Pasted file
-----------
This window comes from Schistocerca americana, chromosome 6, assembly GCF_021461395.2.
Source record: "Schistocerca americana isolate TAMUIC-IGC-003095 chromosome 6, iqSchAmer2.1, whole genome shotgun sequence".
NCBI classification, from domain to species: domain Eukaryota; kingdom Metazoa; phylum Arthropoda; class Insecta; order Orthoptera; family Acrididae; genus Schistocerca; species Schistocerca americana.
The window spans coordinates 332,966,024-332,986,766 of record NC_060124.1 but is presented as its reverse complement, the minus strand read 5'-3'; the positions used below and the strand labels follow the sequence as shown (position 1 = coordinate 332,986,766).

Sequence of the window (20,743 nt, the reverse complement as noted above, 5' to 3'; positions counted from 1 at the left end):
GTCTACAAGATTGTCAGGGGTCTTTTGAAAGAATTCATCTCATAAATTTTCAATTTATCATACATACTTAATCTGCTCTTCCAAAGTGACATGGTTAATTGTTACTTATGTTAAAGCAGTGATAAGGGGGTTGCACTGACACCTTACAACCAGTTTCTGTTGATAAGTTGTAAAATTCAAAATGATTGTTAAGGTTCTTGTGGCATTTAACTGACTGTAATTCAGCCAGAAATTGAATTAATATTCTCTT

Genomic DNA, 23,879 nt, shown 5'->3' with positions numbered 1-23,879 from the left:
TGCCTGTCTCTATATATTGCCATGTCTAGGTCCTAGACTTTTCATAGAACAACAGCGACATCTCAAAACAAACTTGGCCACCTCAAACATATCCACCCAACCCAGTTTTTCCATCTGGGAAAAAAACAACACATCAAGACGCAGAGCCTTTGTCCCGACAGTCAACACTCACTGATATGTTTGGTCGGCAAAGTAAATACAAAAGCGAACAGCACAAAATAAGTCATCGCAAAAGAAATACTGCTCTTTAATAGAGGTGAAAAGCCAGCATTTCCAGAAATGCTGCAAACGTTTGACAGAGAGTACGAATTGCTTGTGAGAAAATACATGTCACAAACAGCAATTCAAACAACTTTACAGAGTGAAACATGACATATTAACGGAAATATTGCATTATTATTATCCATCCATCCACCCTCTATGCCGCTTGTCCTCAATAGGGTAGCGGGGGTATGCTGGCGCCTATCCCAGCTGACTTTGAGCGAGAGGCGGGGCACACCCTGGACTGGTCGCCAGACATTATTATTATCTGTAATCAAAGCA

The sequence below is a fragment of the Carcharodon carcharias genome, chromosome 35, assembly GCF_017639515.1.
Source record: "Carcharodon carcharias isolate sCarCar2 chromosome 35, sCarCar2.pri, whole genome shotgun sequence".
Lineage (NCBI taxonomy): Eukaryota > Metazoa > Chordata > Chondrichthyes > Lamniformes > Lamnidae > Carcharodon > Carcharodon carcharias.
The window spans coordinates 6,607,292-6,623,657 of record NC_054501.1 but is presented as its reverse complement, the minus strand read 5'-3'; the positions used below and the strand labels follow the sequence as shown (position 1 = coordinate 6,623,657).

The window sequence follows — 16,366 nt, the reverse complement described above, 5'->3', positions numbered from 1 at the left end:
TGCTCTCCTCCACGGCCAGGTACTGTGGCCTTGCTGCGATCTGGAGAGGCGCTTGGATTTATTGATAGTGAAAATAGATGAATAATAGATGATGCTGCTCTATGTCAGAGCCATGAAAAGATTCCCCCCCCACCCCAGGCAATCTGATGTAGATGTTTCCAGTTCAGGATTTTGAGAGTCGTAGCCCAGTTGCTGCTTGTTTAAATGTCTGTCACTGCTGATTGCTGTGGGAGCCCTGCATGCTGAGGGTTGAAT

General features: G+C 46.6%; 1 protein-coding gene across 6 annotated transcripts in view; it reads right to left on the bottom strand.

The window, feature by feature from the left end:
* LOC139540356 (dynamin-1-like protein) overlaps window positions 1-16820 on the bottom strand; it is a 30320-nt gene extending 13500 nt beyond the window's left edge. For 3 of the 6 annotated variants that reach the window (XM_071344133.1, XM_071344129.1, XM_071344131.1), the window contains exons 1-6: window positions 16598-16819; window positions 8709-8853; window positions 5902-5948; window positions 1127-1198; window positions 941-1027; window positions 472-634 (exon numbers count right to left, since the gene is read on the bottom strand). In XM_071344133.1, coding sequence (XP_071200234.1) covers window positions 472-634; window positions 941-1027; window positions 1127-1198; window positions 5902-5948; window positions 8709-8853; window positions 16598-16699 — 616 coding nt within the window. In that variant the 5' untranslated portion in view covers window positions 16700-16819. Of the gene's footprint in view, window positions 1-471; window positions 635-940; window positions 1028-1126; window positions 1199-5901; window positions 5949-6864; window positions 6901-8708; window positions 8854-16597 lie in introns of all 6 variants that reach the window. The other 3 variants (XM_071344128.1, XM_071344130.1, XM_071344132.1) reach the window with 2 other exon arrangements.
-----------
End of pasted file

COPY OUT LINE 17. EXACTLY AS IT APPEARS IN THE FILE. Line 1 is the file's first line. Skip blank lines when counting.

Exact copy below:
* LOC139540356 (dynamin-1-like protein) overlaps window positions 1-16820 on the bottom strand; it is a 30320-nt gene extending 13500 nt beyond the window's left edge. For 3 of the 6 annotated variants that reach the window (XM_071344133.1, XM_071344129.1, XM_071344131.1), the window contains exons 1-6: window positions 16598-16819; window positions 8709-8853; window positions 5902-5948; window positions 1127-1198; window positions 941-1027; window positions 472-634 (exon numbers count right to left, since the gene is read on the bottom strand). In XM_071344133.1, coding sequence (XP_071200234.1) covers window positions 472-634; window positions 941-1027; window positions 1127-1198; window positions 5902-5948; window positions 8709-8853; window positions 16598-16699 — 616 coding nt within the window. In that variant the 5' untranslated portion in view covers window positions 16700-16819. Of the gene's footprint in view, window positions 1-471; window positions 635-940; window positions 1028-1126; window positions 1199-5901; window positions 5949-6864; window positions 6901-8708; window positions 8854-16597 lie in introns of all 6 variants that reach the window. The other 3 variants (XM_071344128.1, XM_071344130.1, XM_071344132.1) reach the window with 2 other exon arrangements.